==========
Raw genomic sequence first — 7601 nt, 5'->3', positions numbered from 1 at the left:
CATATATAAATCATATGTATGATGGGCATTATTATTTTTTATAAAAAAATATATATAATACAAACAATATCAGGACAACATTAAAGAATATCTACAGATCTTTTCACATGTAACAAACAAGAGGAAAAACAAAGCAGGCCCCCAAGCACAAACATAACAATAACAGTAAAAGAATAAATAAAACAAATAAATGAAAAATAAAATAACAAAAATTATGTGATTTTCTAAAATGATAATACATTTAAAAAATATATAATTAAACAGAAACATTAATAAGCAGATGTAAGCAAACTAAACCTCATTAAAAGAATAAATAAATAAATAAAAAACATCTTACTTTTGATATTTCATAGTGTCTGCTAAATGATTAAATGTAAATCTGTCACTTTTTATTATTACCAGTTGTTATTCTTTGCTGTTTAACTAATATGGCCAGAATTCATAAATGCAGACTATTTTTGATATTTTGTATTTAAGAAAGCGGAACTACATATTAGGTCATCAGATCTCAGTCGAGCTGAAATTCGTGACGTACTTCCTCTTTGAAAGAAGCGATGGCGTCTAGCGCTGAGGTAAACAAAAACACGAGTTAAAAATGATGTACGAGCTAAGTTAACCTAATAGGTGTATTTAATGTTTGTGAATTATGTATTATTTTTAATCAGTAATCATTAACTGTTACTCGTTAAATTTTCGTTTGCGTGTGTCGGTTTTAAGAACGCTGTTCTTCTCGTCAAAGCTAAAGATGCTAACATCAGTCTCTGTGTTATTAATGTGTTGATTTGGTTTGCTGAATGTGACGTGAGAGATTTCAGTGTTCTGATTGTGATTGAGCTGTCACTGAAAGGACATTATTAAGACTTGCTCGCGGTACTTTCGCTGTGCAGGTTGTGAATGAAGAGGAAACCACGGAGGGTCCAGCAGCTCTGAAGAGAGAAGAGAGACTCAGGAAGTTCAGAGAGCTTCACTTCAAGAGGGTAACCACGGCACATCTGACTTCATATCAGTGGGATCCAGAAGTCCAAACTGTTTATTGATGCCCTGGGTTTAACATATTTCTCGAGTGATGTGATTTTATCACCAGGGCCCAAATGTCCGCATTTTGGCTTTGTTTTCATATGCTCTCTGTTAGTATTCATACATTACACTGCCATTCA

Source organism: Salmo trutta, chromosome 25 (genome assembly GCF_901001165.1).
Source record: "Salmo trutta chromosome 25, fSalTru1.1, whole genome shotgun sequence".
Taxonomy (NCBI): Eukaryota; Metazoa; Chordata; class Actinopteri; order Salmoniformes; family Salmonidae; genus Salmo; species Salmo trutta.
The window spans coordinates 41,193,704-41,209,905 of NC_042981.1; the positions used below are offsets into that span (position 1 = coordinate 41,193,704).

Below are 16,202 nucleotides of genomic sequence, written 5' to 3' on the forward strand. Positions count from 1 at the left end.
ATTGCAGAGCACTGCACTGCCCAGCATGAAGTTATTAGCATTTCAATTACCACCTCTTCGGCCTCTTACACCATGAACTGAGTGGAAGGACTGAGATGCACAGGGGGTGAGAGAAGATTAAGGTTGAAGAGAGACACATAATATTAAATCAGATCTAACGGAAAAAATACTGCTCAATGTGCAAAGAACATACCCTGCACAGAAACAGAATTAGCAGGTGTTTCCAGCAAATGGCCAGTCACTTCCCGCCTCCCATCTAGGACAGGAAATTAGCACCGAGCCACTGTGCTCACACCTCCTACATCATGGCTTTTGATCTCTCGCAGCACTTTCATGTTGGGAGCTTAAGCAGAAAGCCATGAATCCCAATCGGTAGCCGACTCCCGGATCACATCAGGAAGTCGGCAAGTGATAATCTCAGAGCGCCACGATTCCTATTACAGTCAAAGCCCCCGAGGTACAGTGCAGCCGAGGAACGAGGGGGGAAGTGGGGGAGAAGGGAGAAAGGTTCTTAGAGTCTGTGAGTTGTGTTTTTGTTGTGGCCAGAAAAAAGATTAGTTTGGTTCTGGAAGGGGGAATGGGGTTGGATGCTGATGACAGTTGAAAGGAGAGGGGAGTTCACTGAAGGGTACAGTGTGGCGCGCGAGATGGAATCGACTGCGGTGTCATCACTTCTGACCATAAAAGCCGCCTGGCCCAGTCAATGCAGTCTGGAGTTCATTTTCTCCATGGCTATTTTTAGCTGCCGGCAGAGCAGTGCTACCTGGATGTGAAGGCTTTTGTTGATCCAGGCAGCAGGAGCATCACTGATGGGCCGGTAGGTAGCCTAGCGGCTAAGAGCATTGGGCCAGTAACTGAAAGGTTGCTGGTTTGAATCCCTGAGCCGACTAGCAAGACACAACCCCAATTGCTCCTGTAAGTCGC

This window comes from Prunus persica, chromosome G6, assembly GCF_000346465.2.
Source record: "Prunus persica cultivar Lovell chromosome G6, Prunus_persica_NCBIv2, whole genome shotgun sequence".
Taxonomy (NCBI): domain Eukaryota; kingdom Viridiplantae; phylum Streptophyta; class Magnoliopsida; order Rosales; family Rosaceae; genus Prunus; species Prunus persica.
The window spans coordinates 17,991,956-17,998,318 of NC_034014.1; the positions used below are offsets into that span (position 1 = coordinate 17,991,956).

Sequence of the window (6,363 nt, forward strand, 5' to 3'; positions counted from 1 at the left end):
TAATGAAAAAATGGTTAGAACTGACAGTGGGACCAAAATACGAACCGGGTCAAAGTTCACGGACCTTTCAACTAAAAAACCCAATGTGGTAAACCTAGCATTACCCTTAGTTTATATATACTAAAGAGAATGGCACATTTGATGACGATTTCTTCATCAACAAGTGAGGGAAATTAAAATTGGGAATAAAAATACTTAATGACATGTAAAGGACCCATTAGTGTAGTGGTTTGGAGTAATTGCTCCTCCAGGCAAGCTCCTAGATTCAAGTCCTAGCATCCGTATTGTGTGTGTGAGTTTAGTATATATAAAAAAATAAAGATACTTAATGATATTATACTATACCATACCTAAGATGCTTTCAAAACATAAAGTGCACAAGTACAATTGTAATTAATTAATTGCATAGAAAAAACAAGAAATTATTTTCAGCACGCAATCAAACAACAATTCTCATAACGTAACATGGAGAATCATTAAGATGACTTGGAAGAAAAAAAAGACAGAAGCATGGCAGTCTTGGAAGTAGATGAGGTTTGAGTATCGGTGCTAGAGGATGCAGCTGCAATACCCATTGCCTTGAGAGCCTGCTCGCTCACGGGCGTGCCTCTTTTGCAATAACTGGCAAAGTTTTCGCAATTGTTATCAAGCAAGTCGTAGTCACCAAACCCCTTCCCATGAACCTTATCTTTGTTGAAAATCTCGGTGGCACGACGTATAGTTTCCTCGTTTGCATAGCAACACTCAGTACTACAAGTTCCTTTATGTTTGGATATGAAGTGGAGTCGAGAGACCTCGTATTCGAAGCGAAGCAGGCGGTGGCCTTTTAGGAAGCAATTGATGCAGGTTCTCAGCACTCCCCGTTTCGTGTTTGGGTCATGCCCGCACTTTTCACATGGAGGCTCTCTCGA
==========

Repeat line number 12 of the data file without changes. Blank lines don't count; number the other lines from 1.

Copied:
The window spans coordinates 17,991,956-17,998,318 of NC_034014.1; the positions used below are offsets into that span (position 1 = coordinate 17,991,956).